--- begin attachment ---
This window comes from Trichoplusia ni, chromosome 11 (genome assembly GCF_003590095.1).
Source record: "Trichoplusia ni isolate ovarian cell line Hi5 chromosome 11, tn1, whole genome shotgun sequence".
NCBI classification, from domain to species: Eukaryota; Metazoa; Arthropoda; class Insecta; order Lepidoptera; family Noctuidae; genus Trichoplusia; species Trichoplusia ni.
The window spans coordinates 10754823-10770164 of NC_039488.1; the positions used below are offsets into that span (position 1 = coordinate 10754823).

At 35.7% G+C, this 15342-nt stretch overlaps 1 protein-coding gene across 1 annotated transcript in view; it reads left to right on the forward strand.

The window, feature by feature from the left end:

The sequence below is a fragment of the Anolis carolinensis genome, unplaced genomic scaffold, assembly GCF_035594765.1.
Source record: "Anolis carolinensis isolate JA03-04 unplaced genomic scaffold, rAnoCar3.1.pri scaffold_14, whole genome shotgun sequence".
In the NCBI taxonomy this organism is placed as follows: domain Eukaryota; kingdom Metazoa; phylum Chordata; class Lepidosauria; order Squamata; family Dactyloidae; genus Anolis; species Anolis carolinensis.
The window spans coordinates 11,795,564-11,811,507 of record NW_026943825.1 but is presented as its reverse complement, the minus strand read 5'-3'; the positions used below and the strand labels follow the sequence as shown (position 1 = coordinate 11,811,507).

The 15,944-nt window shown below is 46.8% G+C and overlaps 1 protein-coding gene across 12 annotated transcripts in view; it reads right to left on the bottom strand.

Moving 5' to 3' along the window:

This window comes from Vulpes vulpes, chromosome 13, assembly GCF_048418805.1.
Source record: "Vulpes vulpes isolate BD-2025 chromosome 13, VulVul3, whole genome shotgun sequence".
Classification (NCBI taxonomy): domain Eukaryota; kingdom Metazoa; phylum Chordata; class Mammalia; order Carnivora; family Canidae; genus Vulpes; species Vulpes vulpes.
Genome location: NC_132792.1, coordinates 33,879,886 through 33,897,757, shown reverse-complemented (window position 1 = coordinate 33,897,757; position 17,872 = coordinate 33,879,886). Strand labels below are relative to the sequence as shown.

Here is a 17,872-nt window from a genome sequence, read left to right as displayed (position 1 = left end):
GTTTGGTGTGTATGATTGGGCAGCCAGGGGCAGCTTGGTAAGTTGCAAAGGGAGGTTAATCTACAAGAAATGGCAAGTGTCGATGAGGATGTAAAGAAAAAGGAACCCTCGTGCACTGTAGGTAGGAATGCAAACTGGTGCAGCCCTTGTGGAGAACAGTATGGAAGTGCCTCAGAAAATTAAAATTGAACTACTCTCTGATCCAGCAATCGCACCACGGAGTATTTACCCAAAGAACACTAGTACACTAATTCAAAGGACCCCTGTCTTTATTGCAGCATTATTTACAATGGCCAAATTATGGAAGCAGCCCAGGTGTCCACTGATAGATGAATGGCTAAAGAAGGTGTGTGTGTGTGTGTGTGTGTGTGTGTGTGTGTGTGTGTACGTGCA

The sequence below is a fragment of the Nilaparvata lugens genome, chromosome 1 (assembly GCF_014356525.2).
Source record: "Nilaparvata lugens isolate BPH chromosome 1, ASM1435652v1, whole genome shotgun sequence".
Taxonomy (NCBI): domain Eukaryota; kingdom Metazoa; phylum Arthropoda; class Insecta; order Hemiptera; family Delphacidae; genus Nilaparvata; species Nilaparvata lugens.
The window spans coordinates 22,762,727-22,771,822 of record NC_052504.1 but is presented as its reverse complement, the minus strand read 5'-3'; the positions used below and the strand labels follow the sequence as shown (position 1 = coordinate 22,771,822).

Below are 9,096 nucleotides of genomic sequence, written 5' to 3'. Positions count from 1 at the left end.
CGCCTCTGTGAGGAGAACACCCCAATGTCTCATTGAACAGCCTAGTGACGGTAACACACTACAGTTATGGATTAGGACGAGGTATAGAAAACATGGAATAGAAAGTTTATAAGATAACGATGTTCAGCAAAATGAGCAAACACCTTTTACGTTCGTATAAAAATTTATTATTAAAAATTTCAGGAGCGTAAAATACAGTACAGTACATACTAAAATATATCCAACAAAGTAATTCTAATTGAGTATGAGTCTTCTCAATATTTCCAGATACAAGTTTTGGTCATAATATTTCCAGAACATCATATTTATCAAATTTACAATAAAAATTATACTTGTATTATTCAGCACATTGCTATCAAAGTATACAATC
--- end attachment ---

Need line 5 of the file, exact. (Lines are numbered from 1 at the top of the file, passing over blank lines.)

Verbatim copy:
At 35.7% G+C, this 15342-nt stretch overlaps 1 protein-coding gene across 1 annotated transcript in view; it reads left to right on the forward strand.